James Tyler
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  • Pasadena, CA
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Banjo film clips

I have been viewing old Pathe newsreel clips from the 1930s recently at www.britishpathe.com/ and noticed several shorts of Tarrant Bailey, Jr., which might…Continue

Started Apr 19, 2010

Early Banjoists on Recordings
2 Replies

It occured to me that, although some of us older players probably have some of the few issues on CDs of banjo players from the 1890s to ca. 1910, others may not be aware of the interesting resources…Continue

Started this discussion. Last reply by Jody Stecher Jan 28, 2010.

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Comment Wall (3 comments)

At 17:18 on January 10, 2010, Douglas Back said…
Hi James,

I assume you are the same James Tyler of Early Music renown. One of the most memorable concerts I ever attended was in 1979 (I think) when you were in residence at Washington University in St. Louis and you did a half concert of early music on lute, cittern, mandolino and then the 2nd half of the program where you a ragtime program on tenor banjo with the members of the consort switching to modern instruments. I was inspired to take up the lute shortly after that-studied with Rod Stucky at the St. Louis Conservatory nearby.
I have one of your early lp recordings which I always loved. I was surprised to discover you here on the classic banjo site, although I think I did read that you studied tenor banjo with Walter Kaye Bauer. Anyway, I thought I would offer that comment.

Doug Back
At 16:59 on January 11, 2010, Douglas Back said…
Hi James,

Glad to know that you liked my CDs. Coming from you, I take that as a very high compliment indeed!
I'm afraid I haven't done much if any lute playing in about 10 or more years, but for quite a while I was quite passionate about it, and it too allowed me to do some touring that I might not have realized had I only played guitar. Trying to play the lute and guitar with nails, however, when there are so many out there doing it more authentically than I could, eventually led me to put it aside. Besides, there is only so much time and I began to get involved playing the banjo. I've even tried to play classic banjo without nails, but never liked the way it felt for me. The flesh sound is indeed warmer I think, I guess I just prefer (at this point at least) the attack and articulation I can get with a slight bit of nail. I feel that I am still a work in progress, so to speak, with my banjo playing and am always experimenting. And I've still not found an instrument that I am happy with (I always regretted the fact that I made recordings on that tin can of a CE banjo I used.) Oh well.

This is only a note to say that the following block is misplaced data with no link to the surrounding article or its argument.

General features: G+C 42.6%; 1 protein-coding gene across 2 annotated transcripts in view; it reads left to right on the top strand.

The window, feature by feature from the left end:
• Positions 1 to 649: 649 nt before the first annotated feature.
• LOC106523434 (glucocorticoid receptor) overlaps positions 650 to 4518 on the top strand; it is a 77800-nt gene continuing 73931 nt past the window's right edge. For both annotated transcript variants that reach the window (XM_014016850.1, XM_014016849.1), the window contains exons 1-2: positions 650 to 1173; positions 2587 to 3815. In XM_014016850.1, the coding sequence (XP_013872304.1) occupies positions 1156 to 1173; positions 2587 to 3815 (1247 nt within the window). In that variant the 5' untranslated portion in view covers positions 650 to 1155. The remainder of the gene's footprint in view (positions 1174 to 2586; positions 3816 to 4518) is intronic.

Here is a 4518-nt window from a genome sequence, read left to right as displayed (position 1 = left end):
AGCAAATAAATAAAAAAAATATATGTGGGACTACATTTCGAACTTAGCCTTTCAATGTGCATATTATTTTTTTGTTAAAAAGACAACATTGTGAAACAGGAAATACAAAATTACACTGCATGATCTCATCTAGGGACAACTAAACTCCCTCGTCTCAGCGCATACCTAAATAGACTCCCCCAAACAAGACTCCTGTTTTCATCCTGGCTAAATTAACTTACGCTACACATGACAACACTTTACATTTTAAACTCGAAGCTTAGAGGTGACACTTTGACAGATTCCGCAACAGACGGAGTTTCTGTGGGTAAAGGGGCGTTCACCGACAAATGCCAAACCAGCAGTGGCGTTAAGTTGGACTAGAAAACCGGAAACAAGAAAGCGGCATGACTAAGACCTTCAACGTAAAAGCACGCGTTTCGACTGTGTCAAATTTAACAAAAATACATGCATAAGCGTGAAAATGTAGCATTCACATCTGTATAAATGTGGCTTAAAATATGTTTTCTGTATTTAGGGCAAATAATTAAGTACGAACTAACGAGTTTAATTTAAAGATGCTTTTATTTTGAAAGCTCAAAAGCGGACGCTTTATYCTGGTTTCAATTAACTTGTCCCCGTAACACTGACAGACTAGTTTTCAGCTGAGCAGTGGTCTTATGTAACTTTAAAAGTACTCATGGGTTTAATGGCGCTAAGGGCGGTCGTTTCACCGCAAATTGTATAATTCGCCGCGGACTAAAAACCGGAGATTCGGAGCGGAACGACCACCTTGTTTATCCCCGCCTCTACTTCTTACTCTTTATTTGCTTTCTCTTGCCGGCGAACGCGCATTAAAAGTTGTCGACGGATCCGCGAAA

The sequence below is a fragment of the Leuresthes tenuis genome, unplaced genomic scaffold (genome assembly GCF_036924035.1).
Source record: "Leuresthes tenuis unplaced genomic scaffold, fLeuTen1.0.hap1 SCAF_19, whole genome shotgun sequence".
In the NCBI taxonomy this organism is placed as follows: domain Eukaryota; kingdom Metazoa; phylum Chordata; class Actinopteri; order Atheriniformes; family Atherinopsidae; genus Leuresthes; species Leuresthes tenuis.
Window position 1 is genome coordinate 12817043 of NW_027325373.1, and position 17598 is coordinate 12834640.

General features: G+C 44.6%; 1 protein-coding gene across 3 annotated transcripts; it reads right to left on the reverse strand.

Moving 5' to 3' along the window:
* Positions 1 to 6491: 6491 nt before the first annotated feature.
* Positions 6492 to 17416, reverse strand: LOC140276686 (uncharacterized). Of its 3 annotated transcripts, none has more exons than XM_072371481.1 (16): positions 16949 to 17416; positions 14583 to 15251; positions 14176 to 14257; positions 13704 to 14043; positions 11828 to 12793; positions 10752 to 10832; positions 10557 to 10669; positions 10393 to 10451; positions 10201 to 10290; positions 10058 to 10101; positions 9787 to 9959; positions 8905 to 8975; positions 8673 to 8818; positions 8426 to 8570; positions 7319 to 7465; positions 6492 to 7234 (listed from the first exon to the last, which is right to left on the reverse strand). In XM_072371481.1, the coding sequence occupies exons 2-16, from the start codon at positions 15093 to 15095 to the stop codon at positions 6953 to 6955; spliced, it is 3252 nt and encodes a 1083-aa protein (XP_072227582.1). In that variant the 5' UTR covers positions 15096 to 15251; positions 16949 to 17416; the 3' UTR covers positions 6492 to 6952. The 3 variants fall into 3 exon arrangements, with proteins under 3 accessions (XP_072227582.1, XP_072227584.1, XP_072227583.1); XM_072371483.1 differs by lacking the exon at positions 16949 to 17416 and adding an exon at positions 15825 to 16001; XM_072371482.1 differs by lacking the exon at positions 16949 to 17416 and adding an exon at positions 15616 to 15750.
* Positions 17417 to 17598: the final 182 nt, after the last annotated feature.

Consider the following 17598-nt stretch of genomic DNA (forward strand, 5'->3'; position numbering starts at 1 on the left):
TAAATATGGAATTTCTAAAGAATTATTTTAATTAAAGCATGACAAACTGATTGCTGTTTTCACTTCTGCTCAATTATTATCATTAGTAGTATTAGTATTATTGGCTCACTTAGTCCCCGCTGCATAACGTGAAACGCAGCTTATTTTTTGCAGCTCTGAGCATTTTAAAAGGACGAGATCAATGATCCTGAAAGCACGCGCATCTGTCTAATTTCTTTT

In any case, that year or so when you were in St. Louis and Kevin Mason, Steve Toombs, Rod Stucky were also around Washington U. I think I attended over a half dozen lute recitals that one year alone. I remember I was just out of high school and working the night shift at a factory (not being too ambitious at the time). I always skipped work whenever there was a lute concert going on and no one seemed to miss me. (I think they liked me because I was the only guy on the whole factory floor who hadn't yet been to prison). Anyway, I decided to study music in college the next year.

The Banjo Museum is brand new and is truly beautiful. I have been here now 6 months. It too is a work in progress. If you are ever in Oklahoma City, please do pay us a visit.

Doug Back
At 16:21 on January 12, 2010, Douglas Back said…
Hi James,

Did you just recently retire from USC? Are you playing classic banjo in any serious way? I was just thinking this morning, that I've often thought of reviving a Mays-Hunter or Brooks and Denton type duo partnership with someone here in the US, especially since there is so much 1st and 2nd banjo material available. Perhaps only for recording and a few choice concerts. Nevertheless, since you are someone I've always admired, I was just wondering if you might consider such a thing. My personal email is dback@knology.net

Best regards,

Doug Back

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